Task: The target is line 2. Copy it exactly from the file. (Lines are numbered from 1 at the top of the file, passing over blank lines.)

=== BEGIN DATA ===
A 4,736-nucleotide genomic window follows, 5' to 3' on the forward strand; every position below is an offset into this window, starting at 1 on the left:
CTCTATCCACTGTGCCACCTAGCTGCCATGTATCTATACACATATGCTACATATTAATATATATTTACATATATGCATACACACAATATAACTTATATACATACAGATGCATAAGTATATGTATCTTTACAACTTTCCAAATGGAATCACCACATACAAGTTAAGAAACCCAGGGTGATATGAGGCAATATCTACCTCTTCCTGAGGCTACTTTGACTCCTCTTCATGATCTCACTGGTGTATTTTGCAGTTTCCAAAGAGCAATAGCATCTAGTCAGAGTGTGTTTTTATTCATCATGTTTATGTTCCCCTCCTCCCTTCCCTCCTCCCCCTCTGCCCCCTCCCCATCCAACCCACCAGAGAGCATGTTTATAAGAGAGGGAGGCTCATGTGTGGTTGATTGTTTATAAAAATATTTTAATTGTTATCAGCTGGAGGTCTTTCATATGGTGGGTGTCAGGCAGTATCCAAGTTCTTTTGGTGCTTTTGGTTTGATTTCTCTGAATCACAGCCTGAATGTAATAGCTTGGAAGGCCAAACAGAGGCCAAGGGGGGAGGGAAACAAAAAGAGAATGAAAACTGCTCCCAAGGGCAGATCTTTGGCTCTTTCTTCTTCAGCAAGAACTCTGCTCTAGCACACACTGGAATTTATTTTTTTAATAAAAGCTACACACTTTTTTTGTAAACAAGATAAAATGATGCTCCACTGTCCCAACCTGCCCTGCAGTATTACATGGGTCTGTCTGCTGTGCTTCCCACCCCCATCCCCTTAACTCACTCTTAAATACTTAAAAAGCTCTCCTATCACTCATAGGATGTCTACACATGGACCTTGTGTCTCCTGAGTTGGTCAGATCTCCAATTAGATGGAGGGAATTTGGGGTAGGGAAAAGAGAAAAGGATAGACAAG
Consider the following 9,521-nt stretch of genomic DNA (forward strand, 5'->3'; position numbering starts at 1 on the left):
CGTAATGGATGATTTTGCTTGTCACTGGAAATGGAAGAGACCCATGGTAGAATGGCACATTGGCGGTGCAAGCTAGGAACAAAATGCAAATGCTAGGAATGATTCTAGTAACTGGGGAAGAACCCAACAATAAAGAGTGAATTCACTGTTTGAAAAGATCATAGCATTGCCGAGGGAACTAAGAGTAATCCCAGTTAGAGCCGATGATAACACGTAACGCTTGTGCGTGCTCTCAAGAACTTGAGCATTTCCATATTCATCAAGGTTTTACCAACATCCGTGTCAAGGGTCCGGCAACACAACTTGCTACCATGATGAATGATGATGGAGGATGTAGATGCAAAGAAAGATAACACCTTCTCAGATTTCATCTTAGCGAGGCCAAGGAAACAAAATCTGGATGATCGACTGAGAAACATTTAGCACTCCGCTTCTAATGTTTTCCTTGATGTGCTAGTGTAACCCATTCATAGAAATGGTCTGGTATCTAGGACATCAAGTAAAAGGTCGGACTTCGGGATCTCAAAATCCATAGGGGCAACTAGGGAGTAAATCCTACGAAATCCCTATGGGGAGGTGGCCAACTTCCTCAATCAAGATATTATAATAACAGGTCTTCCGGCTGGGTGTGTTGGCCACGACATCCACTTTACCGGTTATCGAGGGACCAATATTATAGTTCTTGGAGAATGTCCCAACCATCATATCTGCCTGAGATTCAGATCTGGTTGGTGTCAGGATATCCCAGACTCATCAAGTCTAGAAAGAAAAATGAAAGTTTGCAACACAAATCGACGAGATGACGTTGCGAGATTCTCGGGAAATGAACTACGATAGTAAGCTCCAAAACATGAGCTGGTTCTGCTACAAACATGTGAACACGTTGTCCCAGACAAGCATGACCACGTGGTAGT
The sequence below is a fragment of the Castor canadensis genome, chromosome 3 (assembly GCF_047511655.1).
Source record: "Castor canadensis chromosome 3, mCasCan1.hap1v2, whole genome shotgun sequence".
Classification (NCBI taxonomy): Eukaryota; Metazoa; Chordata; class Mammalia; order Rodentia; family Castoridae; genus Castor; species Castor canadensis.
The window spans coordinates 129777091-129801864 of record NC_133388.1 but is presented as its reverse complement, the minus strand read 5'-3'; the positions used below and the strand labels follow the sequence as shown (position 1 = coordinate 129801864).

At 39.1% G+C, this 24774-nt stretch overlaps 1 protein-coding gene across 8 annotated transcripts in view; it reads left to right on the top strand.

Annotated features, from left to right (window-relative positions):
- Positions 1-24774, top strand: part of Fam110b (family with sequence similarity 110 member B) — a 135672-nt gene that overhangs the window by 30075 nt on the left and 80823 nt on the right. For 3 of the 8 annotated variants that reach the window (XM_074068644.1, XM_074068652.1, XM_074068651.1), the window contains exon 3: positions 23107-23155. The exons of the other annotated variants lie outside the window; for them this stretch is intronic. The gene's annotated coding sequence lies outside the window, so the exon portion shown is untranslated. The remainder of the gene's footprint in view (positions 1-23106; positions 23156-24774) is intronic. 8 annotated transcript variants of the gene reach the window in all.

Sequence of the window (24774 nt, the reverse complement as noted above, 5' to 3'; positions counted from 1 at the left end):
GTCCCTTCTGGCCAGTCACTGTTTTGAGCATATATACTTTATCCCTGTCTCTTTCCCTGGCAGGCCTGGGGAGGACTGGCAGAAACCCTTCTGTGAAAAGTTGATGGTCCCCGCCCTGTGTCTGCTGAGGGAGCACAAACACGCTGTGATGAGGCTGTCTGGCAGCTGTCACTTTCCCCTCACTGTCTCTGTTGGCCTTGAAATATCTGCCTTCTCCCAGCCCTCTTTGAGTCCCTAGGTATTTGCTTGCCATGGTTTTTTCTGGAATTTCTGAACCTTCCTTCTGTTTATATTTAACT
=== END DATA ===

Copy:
CTCTATCCACTGTGCCACCTAGCTGCCATGTATCTATACACATATGCTACATATTAATATATATTTACATATATGCATACACACAATATAACTTATATACATACAGATGCATAAGTATATGTATCTTTACAACTTTCCAAATGGAATCACCACATACAAGTTAAGAAACCCAGGGTGATATGAGGCAATATCTACCTCTTCCTGAGGCTACTTTGACTCCTCTTCATGATCTCACTGGTGTATTTTGCAGTTTCCAAAGAGCAATAGCATCTAGTCAGAGTGTGTTTTTATTCATCATGTTTATGTTCCCCTCCTCCCTTCCCTCCTCCCCCTCTGCCCCCTCCCCATCCAACCCACCAGAGAGCATGTTTATAAGAGAGGGAGGCTCATGTGTGGTTGATTGTTTATAAAAATATTTTAATTGTTATCAGCTGGAGGTCTTTCATATGGTGGGTGTCAGGCAGTATCCAAGTTCTTTTGGTGCTTTTGGTTTGATTTCTCTGAATCACAGCCTGAATGTAATAGCTTGGAAGGCCAAACAGAGGCCAAGGGGGGAGGGAAACAAAAAGAGAATGAAAACTGCTCCCAAGGGCAGATCTTTGGCTCTTTCTTCTTCAGCAAGAACTCTGCTCTAGCACACACTGGAATTTATTTTTTTAATAAAAGCTACACACTTTTTTTGTAAACAAGATAAAATGATGCTCCACTGTCCCAACCTGCCCTGCAGTATTACATGGGTCTGTCTGCTGTGCTTCCCACCCCCATCCCCTTAACTCACTCTTAAATACTTAAAAAGCTCTCCTATCACTCATAGGATGTCTACACATGGACCTTGTGTCTCCTGAGTTGGTCAGATCTCCAATTAGATGGAGGGAATTTGGGGTAGGGAAAAGAGAAAAGGATAGACAAG